“I froze, not knowing what to do, instantly realizing … that he had all the power to hire me, and if I said no, I risked having any kind of role at one of the largest theatres in the country. And maybe farther than that; how could he damage my reputation?” – Confession Statement*
On Saturday June 13, 2020 the body of Oluwatoyin Salau, a young female activist, was found in Tallahasee, FL. The news shook me to my core. At that point most of my days were spent out on the streets protesting, distributing supplies or capturing the Black Lives Matter movement in DC.
It was the idea that a young woman could lose her life in the midst of doing such important work. The idea that the same community she fought for could so easily miss the danger she was fighting. Her story followed me into my dreams, her memory marched beside me in the streets and her fight trailed behind me, craving change. I realized that her story stuck with me because the narrative was familiar; homely even.
Oluwatoyin Salau, to me, represents similar stories that many of us carry. I wanted to do something to wake the world up to the Women and Non-Binary people who juggle their suffering and sanity daily. I wanted to help close the gap of misunderstanding, so that the world can see that protection is needed. We deserve to live free from the burden society assigns, along with our gender.
“a sound technician … during the show where I was doing my quick changes, made a comment to me during a show about how good I would look on my knees.” – Confession Statement*
A month ago, I was lucky enough to gather with 6 other Women and Non-Binary theatre artists to discuss creating a safe and equitable industry. The participants made me feel seen, the truths we shared made me feel free and the discussions that followed made me hopeful. We were having the conversations that could really lead to change. Shortly after, a comment from an anonymous viewer made me realize that not everyone would feel the same. Despite the opposition, I was in awe of how quickly our theatre community bands together to speak up for us. I watched in real time as our community created a clear example of the kind of protection and unity we all could use more of. I realized, then, this is the work that we ought to be doing. There had to be some way to bypass the algorithms and truly have the conversations that aren’t the most comfortable, but are needed.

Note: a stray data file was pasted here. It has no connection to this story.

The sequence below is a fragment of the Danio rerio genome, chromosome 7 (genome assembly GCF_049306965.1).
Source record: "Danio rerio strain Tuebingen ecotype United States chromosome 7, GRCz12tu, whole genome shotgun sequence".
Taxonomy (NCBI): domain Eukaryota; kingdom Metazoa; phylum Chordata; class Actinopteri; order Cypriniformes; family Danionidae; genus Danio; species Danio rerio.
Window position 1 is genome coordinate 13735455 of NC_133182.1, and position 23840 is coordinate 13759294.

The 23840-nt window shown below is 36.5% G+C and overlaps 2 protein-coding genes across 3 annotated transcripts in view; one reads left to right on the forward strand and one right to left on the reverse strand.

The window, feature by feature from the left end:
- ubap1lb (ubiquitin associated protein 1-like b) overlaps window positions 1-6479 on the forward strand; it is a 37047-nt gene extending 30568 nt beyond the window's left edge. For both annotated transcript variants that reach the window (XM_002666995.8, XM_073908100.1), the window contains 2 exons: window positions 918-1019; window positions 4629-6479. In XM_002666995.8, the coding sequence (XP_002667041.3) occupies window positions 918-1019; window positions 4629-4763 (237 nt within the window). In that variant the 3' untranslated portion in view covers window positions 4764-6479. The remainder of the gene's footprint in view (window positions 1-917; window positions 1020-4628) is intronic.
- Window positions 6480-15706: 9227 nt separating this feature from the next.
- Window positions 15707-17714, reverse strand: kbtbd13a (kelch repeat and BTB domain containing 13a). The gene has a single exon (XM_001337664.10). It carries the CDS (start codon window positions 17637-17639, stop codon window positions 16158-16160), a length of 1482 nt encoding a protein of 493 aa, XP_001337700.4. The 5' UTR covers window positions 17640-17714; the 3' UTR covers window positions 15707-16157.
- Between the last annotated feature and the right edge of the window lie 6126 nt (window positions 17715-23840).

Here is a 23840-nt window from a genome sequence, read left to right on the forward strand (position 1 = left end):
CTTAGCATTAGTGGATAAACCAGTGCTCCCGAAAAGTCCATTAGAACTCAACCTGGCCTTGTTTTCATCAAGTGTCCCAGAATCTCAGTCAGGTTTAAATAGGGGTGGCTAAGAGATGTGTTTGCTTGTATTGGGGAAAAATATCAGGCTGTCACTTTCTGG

I reached out to more than 50 Women and Non-Binary theatre artists in the area; 25 of us gathered along with a Black Woman Therapist to participate in a digital version of the notorious “Cross the Line” exercise. A collection of disparity statements would be read and if any participant had ever personally experienced them, they would raise their hands
“I feel like I am constantly having to prove my worth, to the point where I’m developing imposter syndrome. Like do I even really deserve the position I have?” – Confession Statement*
I sent a massive call to Women and Non-Binary Theatre artists from all over to anonymously submit disparity statements for the exercise. I was expecting a sentence or two from each participant similar to the example provided: “I have been paid less than my male counterparts”. Instead, I began to receive confessions* of experiences some had never spoken aloud before. In that moment, there could be no clearer sign that this work needed to happen.
Having planned the exercise, I had ideas of what the experience would be like. Nothing could have prepared me for how it would feel to look at the faces of so many artists that I personally admire, only to see myself reflected back. Not just the hurt, but the power. The power to still carry hope despite the moments of pain. Each participant was an infinite source for love, understanding and change. Over the course of an hour we shared stories, shared space and most importantly shared our truths in the hopes that we would never have to carry them alone in silence again.
|“Being told to let out my “sassy black Woman” because my white cis Director has one in him too.” – Confession Statement*
|“It was a joke and I was uncomfortable, but I counted many of these men as my friends. It was incredibly disappointing.” – Confession Statement*